Decision expected in August for federal trial over Charleston tour guide licensing laws

CHARLESTON, SC (WCSC) - A federal trial has wrapped up over the City of Charleston's tour guide licensing laws.

A judge is expected to rule on the case in August.

The Institute for Justice claims the local law is unconstitutional because it requires tour guides to pass a written test before they can charge for tours.

Managing attorney for the Institute for Justice Texas office, Arif Panju works on free speech cases across the country and represents three plaintiffs who will be testifying.

"One of them is still wanting to be tour guide, but never passed the test," Panju said.  "Two became tour guides only because the city revised the test after the lawsuit was filed and got rid of the oral exam where you had to stand up in front of city officials and prove that you sounded okay and said the right things."

In order to become a licensed tour guide who can charge for tours people must pass a 200-question written exam. The questions come from information in a nearly 400-page manual that is provided by the City of Charleston.

"If you pass that test you can talk and tell the stories you want to tell, if you don't pass that test you cannot and that violates the First Amendment," Panju said.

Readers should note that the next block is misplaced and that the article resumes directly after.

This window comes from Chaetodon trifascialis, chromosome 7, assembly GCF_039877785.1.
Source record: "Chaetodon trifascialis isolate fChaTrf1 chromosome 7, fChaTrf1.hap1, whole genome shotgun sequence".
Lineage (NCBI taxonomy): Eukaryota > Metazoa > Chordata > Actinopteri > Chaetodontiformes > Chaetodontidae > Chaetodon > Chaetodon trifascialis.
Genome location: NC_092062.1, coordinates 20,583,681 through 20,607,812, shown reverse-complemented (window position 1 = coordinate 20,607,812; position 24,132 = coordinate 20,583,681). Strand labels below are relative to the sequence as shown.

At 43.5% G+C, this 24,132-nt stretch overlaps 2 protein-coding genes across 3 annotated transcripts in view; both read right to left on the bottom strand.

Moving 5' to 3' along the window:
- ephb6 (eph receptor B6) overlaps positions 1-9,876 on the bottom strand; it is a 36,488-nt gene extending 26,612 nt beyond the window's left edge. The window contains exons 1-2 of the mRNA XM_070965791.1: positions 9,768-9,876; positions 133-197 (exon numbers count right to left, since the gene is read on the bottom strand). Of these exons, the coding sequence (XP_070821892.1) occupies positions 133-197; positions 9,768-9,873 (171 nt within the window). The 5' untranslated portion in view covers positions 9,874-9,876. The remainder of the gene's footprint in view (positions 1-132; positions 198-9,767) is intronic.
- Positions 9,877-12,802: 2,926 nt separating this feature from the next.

The lawsuit argues that people should be allowed to decide who they want to listen to rather than city officials deciding who is permitted to get paid to speak.

"The city of Charleston has stepped in between people who want to talk and people who want to listen.and demanded that people who want to talk have mastered certain information that the city cares about," Panju said.

The co-owner of Oyster Point Historic Tours, Bill Harris, has been giving tours for about five years, he thinks the tests could be stronger if they do end up sticking around.

"Right now the test is a multiple choice, matching, true false examination doesn't do much to offer opportunities to demonstrate critical knowledge of the material...why did things happen vs. when," Harris said.

He also has another perspective.

"I wouldn't hate it if the licensing program didn't exist, I know that from people I've talked to it's not a terribly popular opinion," Harris said. "The argument that I've heard from folks is that it will be the Wild West out here you'll have people that can just show up and say whatever they want but the frank reality is  you can already do that, whether you have a passing score on the test doesn't change what you do or don't say."

This is the Institute for Justice's fifth lawsuit challenging tour guide licensing. It says three of its four lawsuits were successful.

A federal appellate court deemed that Washington, D.C.'s tour-guide license violated the Constitution while Savannah and Philadelphia d ropped their tour-guide licensing in response to legal challenges according to the Institute for Justice.

The Institute says the courts in New Orleans upheld their tour-guide licensing laws.

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